Synaesthesia Magazine Americana - Page 61

Tim Stevenson has previously won the National Flash-Fiction Day 100-word competition for which he is now a judge, and has been published in various anthologies and online sites and journals.

His collection of sixty-five flash-fictions ‘The Book Of Small Changes’ was published in February 2014. He has already completed ‘Cleanliness and other stories’, a collection of thirteen short fictions, and is in the process of completing his first novel.

He lives in the Hampshire countryside, alarmingly close to cows.

the thing that has always stopped me in the past, he is never alone.

I watch, knowing now how this will have to end, and prepare myself to wait out the pain of losing him.

He moves in bigger circles now. Fourteen. Fifteen. He stays out late, and goes to parties. I see him drink his first borrowed beer. He is so afraid, looking for his mother or a policeman as he gulps it down. I stand behind him as he wipes his mouth with the back of his hand, staggers through a neighbour’s hedge and slams his front door in my face.

My need for him is as strong as ever, but he has grown beyond me and his friends have kept him close. A lonely child would have been better, a bookish boy who dreams and does not play, builds forts in his bedroom and hides beneath the sheets to read on summer afternoons. With a boy like that, this would have been easy.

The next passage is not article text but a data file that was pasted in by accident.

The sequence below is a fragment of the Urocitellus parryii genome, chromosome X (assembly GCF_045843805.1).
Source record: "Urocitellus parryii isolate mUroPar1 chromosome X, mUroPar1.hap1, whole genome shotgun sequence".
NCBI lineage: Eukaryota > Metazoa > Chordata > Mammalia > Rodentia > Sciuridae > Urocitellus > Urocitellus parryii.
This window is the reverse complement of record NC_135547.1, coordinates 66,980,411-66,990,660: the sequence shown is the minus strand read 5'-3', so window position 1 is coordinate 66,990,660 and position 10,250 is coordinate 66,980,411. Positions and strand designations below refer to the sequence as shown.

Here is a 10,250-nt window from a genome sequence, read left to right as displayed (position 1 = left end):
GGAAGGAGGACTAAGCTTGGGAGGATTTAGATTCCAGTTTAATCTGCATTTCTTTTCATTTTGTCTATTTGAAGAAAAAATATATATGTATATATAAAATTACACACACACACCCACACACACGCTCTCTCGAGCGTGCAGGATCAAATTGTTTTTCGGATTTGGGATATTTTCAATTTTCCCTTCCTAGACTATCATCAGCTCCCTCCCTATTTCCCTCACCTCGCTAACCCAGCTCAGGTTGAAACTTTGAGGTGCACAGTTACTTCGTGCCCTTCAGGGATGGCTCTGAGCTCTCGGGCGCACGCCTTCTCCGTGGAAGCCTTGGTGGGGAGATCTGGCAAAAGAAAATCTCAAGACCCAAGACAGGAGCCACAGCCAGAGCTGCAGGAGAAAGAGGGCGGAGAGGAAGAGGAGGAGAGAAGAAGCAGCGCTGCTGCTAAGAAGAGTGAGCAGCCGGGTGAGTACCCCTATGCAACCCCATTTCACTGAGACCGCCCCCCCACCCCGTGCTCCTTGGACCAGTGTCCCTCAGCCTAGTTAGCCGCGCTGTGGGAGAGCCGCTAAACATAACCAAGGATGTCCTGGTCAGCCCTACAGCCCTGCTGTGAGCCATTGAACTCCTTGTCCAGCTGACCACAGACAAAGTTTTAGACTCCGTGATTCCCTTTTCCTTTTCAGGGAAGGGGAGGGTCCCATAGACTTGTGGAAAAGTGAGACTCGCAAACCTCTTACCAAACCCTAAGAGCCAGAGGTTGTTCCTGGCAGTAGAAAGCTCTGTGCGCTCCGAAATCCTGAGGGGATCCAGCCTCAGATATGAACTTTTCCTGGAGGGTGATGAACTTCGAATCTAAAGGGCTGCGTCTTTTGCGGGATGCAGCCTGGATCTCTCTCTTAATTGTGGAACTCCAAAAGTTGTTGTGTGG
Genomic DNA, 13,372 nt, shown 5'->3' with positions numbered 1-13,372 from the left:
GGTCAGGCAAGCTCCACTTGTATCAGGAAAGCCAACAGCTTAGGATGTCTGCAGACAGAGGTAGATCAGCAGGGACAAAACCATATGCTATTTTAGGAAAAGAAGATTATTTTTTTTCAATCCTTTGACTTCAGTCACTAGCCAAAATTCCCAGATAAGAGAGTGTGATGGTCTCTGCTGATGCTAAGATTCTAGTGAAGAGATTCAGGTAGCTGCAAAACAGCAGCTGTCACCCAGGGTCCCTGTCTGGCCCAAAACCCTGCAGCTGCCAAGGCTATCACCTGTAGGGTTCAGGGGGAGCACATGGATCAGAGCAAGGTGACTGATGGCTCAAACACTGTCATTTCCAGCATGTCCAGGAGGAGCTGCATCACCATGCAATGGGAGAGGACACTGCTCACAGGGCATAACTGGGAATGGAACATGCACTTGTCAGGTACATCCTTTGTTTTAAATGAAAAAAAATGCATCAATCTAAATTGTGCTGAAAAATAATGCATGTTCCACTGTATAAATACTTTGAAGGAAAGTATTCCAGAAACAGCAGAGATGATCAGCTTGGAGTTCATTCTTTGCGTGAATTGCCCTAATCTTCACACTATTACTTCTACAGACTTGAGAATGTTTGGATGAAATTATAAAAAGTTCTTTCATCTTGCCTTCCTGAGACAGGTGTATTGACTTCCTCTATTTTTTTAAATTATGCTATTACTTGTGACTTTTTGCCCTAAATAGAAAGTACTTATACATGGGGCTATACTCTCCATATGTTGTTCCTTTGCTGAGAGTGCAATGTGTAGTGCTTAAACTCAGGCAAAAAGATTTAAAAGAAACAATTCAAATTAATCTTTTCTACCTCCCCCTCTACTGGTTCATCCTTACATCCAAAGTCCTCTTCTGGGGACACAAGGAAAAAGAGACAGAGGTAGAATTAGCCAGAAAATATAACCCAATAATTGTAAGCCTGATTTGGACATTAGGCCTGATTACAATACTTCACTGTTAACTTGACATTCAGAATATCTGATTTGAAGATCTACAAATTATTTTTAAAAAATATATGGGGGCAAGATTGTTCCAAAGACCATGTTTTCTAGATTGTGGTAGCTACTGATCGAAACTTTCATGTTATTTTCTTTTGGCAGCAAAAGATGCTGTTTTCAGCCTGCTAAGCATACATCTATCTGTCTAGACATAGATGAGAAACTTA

But, I am here for Paul. I hope that sixteen will open the door for me.

Seventeen.

He stands amongst his friends, a girl on his arm, and tells them what he wants to do, far away from here. University, Australia, New York. His friends agree; they’ll go together.

I hear the door swing shut, knowing that I’ve missed him, knowing that he’ll soon be gone. I stand on the corner and see his bedroom light. I remember summer evenings when he was young, wishing that I could have walked beside him, spoken to him and he could have seen me, and smiled.

But there are some things that cannot be. Paul had so many others to play with. Every night when he went home I hoped that the next time we met he’d be alone, and he would need an imaginary friend.

But, in all that time, he never once thought of me.

So I never knew my name.